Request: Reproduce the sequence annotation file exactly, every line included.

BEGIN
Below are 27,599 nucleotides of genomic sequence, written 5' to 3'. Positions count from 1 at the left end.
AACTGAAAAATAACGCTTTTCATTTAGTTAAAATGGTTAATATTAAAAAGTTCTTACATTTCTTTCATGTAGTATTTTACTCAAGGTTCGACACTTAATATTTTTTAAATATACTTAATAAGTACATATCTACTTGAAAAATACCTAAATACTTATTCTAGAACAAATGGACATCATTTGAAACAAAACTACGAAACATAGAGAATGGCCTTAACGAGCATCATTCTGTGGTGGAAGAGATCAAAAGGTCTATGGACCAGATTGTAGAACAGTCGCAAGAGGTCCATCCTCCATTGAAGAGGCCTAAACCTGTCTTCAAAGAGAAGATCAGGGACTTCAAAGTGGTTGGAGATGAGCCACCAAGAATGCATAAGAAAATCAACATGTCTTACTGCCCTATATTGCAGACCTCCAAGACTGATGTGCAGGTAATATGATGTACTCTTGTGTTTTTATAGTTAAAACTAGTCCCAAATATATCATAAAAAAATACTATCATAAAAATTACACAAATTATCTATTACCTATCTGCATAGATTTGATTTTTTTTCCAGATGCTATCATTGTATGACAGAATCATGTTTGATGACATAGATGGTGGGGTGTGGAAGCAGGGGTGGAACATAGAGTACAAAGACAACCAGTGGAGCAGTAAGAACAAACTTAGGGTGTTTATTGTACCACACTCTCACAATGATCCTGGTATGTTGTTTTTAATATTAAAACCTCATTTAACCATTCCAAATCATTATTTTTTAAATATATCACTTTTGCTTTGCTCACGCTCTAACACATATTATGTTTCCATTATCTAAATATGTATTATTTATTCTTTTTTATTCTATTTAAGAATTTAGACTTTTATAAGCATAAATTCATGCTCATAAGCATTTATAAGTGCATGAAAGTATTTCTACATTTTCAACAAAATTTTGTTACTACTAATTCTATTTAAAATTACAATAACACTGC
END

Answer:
Below are 27,599 nucleotides of genomic sequence, written 5' to 3'. Positions count from 1 at the left end.
AACTGAAAAATAACGCTTTTCATTTAGTTAAAATGGTTAATATTAAAAAGTTCTTACATTTCTTTCATGTAGTATTTTACTCAAGGTTCGACACTTAATATTTTTTAAATATACTTAATAAGTACATATCTACTTGAAAAATACCTAAATACTTATTCTAGAACAAATGGACATCATTTGAAACAAAACTACGAAACATAGAGAATGGCCTTAACGAGCATCATTCTGTGGTGGAAGAGATCAAAAGGTCTATGGACCAGATTGTAGAACAGTCGCAAGAGGTCCATCCTCCATTGAAGAGGCCTAAACCTGTCTTCAAAGAGAAGATCAGGGACTTCAAAGTGGTTGGAGATGAGCCACCAAGAATGCATAAGAAAATCAACATGTCTTACTGCCCTATATTGCAGACCTCCAAGACTGATGTGCAGGTAATATGATGTACTCTTGTGTTTTTATAGTTAAAACTAGTCCCAAATATATCATAAAAAAATACTATCATAAAAATTACACAAATTATCTATTACCTATCTGCATAGATTTGATTTTTTTTCCAGATGCTATCATTGTATGACAGAATCATGTTTGATGACATAGATGGTGGGGTGTGGAAGCAGGGGTGGAACATAGAGTACAAAGACAACCAGTGGAGCAGTAAGAACAAACTTAGGGTGTTTATTGTACCACACTCTCACAATGATCCTGGTATGTTGTTTTTAATATTAAAACCTCATTTAACCATTCCAAATCATTATTTTTTAAATATATCACTTTTGCTTTGCTCACGCTCTAACACATATTATGTTTCCATTATCTAAATATGTATTATTTATTCTTTTTTATTCTATTTAAGAATTTAGACTTTTATAAGCATAAATTCATGCTCATAAGCATTTATAAGTGCATGAAAGTATTTCTACATTTTCAACAAAATTTTGTTACTACTAATTCTATTTAAAATTACAATAACACTGC